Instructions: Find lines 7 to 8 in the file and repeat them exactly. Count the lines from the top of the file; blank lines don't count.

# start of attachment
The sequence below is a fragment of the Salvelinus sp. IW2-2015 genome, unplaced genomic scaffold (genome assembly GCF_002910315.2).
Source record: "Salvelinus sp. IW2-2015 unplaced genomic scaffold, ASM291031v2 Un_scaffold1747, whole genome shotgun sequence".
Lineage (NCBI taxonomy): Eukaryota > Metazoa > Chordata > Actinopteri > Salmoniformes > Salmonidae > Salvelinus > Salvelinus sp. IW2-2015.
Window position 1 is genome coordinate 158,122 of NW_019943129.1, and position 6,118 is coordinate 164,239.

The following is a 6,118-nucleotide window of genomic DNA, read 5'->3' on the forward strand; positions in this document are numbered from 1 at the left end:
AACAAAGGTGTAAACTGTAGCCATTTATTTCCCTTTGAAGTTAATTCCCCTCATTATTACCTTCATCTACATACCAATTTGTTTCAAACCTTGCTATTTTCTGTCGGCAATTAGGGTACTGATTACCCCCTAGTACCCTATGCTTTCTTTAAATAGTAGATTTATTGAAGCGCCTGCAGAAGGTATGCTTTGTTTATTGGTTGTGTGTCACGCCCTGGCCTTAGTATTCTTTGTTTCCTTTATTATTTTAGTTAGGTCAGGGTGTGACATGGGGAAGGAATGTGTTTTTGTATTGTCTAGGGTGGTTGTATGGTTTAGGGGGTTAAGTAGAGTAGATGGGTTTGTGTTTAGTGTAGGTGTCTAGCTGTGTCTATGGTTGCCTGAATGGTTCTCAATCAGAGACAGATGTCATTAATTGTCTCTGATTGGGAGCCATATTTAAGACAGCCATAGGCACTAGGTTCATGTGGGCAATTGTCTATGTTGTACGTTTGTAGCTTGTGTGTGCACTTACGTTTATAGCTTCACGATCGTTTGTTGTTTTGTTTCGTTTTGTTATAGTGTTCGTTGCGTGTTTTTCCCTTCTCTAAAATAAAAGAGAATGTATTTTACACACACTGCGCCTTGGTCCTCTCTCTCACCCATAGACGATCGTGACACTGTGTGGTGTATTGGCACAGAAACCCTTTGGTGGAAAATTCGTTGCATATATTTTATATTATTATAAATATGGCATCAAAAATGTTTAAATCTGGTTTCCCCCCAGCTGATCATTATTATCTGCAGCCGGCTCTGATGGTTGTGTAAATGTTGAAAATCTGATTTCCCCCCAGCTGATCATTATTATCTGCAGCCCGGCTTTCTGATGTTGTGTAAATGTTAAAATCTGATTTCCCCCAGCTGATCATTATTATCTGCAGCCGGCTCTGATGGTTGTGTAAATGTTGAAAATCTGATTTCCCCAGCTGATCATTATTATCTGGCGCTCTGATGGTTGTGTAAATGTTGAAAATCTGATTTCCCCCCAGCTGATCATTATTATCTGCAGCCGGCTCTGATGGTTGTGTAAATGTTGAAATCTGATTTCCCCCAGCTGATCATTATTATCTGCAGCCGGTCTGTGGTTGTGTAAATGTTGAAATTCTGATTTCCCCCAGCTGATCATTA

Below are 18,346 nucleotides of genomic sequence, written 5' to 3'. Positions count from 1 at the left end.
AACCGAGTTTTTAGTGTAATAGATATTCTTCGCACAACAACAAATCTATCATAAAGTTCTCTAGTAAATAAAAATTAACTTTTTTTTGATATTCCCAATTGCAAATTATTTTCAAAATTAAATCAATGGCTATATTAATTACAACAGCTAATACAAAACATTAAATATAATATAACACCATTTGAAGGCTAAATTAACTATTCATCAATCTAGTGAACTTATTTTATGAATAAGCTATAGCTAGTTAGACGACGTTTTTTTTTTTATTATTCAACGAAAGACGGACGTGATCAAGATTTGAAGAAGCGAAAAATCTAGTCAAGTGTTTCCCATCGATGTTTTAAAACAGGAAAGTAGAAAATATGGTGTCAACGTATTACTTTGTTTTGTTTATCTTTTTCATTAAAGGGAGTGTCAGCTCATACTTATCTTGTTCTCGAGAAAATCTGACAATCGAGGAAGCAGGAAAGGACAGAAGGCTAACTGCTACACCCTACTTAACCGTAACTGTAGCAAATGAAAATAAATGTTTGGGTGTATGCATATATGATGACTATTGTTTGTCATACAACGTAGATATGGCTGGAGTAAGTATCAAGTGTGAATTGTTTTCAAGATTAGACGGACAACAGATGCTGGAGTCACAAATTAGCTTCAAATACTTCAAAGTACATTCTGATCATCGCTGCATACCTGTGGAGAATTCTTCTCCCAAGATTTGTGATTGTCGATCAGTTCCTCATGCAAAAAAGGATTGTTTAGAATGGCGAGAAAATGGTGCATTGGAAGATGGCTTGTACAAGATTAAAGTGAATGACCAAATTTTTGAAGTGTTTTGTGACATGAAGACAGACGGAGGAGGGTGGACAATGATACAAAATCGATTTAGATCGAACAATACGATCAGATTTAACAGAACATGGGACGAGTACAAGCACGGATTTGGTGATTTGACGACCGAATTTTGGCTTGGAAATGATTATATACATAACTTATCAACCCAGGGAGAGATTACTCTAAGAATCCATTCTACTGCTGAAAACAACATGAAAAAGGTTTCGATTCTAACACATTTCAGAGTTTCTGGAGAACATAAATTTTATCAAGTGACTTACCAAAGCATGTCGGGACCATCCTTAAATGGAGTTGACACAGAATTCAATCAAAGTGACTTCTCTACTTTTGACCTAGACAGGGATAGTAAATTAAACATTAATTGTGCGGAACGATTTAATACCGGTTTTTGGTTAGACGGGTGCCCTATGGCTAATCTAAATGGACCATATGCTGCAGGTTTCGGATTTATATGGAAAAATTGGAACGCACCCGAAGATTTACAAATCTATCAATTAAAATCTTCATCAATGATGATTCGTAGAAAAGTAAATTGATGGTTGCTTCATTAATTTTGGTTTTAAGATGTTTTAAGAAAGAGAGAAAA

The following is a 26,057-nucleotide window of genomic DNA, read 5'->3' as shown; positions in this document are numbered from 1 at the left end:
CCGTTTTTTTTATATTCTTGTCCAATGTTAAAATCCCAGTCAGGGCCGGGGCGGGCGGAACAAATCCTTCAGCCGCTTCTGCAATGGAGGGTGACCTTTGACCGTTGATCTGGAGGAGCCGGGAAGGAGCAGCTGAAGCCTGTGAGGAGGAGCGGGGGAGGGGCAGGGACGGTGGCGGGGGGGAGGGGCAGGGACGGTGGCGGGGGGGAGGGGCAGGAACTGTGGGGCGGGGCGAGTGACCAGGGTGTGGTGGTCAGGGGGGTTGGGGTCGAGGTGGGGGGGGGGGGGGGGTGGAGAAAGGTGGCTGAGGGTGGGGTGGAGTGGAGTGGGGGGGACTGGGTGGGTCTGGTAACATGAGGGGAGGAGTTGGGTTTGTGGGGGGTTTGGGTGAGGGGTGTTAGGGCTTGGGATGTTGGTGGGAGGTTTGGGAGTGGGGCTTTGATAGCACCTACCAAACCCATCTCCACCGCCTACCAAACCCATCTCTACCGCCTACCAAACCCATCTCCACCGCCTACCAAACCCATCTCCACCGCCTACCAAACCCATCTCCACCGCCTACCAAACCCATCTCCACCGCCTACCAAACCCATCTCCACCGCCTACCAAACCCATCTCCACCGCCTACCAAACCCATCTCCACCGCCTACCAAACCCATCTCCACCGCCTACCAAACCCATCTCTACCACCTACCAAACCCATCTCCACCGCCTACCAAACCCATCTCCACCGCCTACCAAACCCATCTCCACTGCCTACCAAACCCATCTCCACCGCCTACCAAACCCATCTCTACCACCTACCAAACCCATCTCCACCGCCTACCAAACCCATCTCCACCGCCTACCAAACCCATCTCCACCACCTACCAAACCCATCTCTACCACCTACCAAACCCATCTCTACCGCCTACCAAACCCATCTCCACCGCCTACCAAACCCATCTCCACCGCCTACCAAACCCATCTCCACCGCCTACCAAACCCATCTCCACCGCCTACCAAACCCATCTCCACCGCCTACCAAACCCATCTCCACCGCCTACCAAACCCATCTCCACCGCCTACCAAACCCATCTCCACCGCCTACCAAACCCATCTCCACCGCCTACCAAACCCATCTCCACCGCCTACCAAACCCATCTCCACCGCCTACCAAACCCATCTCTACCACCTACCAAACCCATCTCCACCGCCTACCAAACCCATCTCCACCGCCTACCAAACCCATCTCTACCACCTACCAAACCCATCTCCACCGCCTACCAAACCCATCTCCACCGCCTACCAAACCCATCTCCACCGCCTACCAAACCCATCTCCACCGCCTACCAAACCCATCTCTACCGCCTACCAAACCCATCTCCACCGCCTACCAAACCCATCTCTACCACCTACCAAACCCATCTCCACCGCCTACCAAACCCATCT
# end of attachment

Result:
Below are 18,346 nucleotides of genomic sequence, written 5' to 3'. Positions count from 1 at the left end.
AACCGAGTTTTTAGTGTAATAGATATTCTTCGCACAACAACAAATCTATCATAAAGTTCTCTAGTAAATAAAAATTAACTTTTTTTTGATATTCCCAATTGCAAATTATTTTCAAAATTAAATCAATGGCTATATTAATTACAACAGCTAATACAAAACATTAAATATAATATAACACCATTTGAAGGCTAAATTAACTATTCATCAATCTAGTGAACTTATTTTATGAATAAGCTATAGCTAGTTAGACGACGTTTTTTTTTTTATTATTCAACGAAAGACGGACGTGATCAAGATTTGAAGAAGCGAAAAATCTAGTCAAGTGTTTCCCATCGATGTTTTAAAACAGGAAAGTAGAAAATATGGTGTCAACGTATTACTTTGTTTTGTTTATCTTTTTCATTAAAGGGAGTGTCAGCTCATACTTATCTTGTTCTCGAGAAAATCTGACAATCGAGGAAGCAGGAAAGGACAGAAGGCTAACTGCTACACCCTACTTAACCGTAACTGTAGCAAATGAAAATAAATGTTTGGGTGTATGCATATATGATGACTATTGTTTGTCATACAACGTAGATATGGCTGGAGTAAGTATCAAGTGTGAATTGTTTTCAAGATTAGACGGACAACAGATGCTGGAGTCACAAATTAGCTTCAAATACTTCAAAGTACATTCTGATCATCGCTGCATACCTGTGGAGAATTCTTCTCCCAAGATTTGTGATTGTCGATCAGTTCCTCATGCAAAAAAGGATTGTTTAGAATGGCGAGAAAATGGTGCATTGGAAGATGGCTTGTACAAGATTAAAGTGAATGACCAAATTTTTGAAGTGTTTTGTGACATGAAGACAGACGGAGGAGGGTGGACAATGATACAAAATCGATTTAGATCGAACAATACGATCAGATTTAACAGAACATGGGACGAGTACAAGCACGGATTTGGTGATTTGACGACCGAATTTTGGCTTGGAAATGATTATATACATAACTTATCAACCCAGGGAGAGATTACTCTAAGAATCCATTCTACTGCTGAAAACAACATGAAAAAGGTTTCGATTCTAACACATTTCAGAGTTTCTGGAGAACATAAATTTTATCAAGTGACTTACCAAAGCATGTCGGGACCATCCTTAAATGGAGTTGACACAGAATTCAATCAAAGTGACTTCTCTACTTTTGACCTAGACAGGGATAGTAAATTAAACATTAATTGTGCGGAACGATTTAATACCGGTTTTTGGTTAGACGGGTGCCCTATGGCTAATCTAAATGGACCATATGCTGCAGGTTTCGGATTTATATGGAAAAATTGGAACGCACCCGAAGATTTACAAATCTATCAATTAAAATCTTCATCAATGATGATTCGTAGAAAAGTAAATTGATGGTTGCTTCATTAATTTTGGTTTTAAGATGTTTTAAGAAAGAGAGAAAA